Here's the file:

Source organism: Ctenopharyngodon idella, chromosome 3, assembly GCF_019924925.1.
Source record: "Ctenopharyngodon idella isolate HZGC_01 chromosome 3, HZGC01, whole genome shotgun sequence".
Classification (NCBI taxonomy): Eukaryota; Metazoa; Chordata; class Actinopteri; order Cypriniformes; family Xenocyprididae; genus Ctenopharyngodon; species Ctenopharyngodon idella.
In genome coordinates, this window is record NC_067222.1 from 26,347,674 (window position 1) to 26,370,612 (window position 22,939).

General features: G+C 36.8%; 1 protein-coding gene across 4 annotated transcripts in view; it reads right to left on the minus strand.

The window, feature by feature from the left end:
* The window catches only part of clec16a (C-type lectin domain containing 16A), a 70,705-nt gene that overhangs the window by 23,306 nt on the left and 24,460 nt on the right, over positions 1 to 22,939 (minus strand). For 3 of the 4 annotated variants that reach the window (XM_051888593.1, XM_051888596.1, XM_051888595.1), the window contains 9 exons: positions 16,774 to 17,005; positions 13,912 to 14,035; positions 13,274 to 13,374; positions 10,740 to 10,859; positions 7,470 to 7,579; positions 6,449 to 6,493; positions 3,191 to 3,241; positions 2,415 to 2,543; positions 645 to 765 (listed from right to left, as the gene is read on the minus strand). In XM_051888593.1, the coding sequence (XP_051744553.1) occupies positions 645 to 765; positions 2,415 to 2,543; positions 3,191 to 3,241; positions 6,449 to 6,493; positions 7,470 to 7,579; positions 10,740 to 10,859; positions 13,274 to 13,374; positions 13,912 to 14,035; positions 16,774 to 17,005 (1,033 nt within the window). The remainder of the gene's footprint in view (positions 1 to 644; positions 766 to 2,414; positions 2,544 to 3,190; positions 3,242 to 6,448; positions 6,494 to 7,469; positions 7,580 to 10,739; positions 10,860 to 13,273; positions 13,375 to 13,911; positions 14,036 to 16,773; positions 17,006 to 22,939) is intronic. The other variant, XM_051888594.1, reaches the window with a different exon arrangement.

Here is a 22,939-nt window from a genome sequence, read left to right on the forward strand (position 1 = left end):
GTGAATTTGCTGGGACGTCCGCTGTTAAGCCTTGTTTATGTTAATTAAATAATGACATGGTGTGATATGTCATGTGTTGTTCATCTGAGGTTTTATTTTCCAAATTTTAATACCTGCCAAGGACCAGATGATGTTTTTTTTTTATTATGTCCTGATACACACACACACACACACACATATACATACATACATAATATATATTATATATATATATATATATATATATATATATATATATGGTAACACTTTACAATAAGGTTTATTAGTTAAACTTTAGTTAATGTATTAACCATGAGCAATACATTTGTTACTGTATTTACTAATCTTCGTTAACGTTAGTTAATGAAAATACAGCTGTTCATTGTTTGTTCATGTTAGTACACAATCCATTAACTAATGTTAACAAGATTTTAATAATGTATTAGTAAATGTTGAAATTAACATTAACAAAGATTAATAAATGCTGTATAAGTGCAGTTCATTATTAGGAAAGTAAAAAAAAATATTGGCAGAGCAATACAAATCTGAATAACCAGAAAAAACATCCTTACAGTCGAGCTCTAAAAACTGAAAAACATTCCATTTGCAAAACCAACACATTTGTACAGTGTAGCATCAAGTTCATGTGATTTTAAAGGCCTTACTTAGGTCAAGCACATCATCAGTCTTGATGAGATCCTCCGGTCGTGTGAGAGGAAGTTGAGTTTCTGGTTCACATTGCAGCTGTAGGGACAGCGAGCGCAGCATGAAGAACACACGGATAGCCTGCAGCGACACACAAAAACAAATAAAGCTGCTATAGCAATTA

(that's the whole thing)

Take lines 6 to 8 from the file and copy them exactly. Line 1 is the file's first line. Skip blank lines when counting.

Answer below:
The window, feature by feature from the left end:
* The window catches only part of clec16a (C-type lectin domain containing 16A), a 70,705-nt gene that overhangs the window by 23,306 nt on the left and 24,460 nt on the right, over positions 1 to 22,939 (minus strand). For 3 of the 4 annotated variants that reach the window (XM_051888593.1, XM_051888596.1, XM_051888595.1), the window contains 9 exons: positions 16,774 to 17,005; positions 13,912 to 14,035; positions 13,274 to 13,374; positions 10,740 to 10,859; positions 7,470 to 7,579; positions 6,449 to 6,493; positions 3,191 to 3,241; positions 2,415 to 2,543; positions 645 to 765 (listed from right to left, as the gene is read on the minus strand). In XM_051888593.1, the coding sequence (XP_051744553.1) occupies positions 645 to 765; positions 2,415 to 2,543; positions 3,191 to 3,241; positions 6,449 to 6,493; positions 7,470 to 7,579; positions 10,740 to 10,859; positions 13,274 to 13,374; positions 13,912 to 14,035; positions 16,774 to 17,005 (1,033 nt within the window). The remainder of the gene's footprint in view (positions 1 to 644; positions 766 to 2,414; positions 2,544 to 3,190; positions 3,242 to 6,448; positions 6,494 to 7,469; positions 7,580 to 10,739; positions 10,860 to 13,273; positions 13,375 to 13,911; positions 14,036 to 16,773; positions 17,006 to 22,939) is intronic. The other variant, XM_051888594.1, reaches the window with a different exon arrangement.

Here is a 22,939-nt window from a genome sequence, read left to right on the forward strand (position 1 = left end):